SP: Yes, in fact in many northern countries, people go to light spa. And they’re very familiar, they’re aware of the the benefit, beneficial effect of light on mood and circadian rhythm. And they are the ones who are leading the lighting revolution to bring bright light, a timed illumination, to home. We should also remember that bright blue light also uplifts our mood. So light, in fact, acts as a antidepressant. And it’s plentiful and free during summer time and, as you said, some people who experience maybe winter blues, mild depression, then bright blue light can be the antidepressant, which is plentiful and they can swap their anti-depressant pill with bright blue light. Of course, with doctors advice.

B: Yeah, yeah. So then, I guess you’ve kind of already answered my question because I wanted to know whether there was actually a benefit of being outside more than, for example, the 30 minutes or one hour that, kind of, is, I guess, recommended. But I think if we’re just talking in terms of circadian clock, then I don’t think there would be that much of an added benefit of staying outside maybe six hours instead of one hour? But probably staying outside brings you other benefits, other than just regulation of the circadian clock?

SP: Yes, I mean being in nature also brings many other benefits. People are showing that interacting with nature also improves your cognition, your brain function, so there are a lot of benefits of being outside during the day time, even if it’s cloudy and you may not feel eager to go outside. But even on a cloudy day there are a lot of benefits to be outside.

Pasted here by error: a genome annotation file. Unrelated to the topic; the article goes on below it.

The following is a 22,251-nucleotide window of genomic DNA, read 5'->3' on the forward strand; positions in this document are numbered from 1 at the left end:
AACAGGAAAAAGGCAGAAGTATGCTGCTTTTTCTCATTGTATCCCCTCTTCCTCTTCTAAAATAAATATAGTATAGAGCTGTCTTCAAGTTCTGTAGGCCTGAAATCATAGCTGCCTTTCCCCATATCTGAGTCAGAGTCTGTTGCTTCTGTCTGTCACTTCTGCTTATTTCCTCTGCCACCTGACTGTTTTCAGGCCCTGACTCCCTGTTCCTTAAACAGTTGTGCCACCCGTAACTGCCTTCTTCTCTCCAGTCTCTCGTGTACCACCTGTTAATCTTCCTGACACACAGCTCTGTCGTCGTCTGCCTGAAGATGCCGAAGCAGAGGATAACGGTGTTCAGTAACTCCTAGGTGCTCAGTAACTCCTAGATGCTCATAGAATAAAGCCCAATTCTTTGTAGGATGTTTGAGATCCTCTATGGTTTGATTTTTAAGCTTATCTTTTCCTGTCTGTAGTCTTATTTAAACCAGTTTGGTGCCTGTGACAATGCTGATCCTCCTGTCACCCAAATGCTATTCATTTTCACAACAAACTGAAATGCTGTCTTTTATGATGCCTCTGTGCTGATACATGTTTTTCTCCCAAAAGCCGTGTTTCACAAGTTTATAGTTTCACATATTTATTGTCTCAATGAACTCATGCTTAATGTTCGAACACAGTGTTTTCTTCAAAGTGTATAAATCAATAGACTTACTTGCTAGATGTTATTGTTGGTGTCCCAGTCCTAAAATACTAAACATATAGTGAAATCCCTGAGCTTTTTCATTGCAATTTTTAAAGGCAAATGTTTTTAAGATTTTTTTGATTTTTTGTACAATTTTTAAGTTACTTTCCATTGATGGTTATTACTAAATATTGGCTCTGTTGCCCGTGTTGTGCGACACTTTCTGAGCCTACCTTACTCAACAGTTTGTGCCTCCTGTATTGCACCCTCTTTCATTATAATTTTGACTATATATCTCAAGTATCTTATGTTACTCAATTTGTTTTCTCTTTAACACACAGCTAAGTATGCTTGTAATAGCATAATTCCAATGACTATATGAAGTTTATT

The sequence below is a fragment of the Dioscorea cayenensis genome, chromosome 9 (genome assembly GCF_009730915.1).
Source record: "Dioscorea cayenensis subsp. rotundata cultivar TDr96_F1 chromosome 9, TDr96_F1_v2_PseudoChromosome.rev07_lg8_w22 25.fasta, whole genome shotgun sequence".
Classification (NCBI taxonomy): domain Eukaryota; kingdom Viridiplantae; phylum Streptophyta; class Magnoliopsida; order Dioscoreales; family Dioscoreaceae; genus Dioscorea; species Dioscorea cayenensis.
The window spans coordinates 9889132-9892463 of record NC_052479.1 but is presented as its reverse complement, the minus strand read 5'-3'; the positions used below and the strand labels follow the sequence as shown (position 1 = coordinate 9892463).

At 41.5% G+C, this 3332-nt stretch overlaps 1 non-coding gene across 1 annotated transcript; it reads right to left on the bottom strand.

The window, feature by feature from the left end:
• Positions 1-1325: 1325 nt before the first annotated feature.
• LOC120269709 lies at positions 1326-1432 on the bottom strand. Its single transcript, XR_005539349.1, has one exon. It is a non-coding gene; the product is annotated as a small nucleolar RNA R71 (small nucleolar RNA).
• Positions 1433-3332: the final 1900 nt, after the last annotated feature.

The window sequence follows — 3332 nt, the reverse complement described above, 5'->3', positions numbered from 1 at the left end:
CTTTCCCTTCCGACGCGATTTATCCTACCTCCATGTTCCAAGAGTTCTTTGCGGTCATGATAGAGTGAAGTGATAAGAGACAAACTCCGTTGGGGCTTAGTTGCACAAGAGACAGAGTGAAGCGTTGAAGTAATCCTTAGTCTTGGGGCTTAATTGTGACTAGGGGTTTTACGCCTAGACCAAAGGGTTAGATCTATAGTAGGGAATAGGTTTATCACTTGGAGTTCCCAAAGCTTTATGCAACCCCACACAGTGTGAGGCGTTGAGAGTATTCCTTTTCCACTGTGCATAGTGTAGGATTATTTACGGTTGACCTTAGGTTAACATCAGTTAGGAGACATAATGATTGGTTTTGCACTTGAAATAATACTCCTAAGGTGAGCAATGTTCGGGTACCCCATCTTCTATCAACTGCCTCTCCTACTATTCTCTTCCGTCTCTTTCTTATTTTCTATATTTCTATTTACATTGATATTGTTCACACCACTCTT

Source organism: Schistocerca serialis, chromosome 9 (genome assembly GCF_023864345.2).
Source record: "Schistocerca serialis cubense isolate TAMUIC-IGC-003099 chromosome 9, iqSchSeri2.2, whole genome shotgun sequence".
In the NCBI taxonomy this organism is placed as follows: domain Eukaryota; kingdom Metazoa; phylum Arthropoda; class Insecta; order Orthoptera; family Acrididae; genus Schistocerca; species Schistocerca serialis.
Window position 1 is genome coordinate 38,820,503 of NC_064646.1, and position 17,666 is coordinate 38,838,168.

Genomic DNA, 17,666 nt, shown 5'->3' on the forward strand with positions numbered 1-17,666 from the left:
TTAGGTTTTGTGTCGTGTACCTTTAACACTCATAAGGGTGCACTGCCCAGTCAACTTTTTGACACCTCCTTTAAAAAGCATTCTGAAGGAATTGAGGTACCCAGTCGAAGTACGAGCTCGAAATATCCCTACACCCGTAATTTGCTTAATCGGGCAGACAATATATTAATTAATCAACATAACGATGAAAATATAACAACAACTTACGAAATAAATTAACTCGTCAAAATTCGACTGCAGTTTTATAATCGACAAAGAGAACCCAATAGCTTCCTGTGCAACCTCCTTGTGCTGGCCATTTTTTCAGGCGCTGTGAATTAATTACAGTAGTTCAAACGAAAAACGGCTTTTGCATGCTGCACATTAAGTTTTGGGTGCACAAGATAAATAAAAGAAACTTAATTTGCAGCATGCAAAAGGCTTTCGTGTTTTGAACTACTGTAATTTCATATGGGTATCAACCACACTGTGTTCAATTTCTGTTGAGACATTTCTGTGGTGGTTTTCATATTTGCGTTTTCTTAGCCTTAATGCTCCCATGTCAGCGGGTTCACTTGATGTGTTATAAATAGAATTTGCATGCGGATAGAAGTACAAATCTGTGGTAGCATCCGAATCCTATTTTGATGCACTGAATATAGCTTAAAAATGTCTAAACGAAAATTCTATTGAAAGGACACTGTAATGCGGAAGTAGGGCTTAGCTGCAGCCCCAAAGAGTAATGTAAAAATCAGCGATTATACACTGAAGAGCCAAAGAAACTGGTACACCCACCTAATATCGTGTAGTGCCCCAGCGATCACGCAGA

B: Okay, yeah, so I guess just for circadian clock, it’s enough to be outside for 30 minutes to one hour? That should regulate your circadian clock, reset it. So we talked a lot about blue lights, what about in the evening? In the evening, you don’t want to be looking at this strong blue light because that will prevent the production of melatonin, right? So actually my question would be whether there’s any kind of studies, because I know that a lot of people recommend maybe looking at red light and having red lights around the house, so I was just curious to know whether there’s any studies that kind of really look at what it is about red light that is more beneficial in the evening as opposed to white light? Is it because of just the lux, so red light is, I guess, more dim and so there’s less lux of light and so that’s why it’s more beneficial? Or is it because of the wavelength?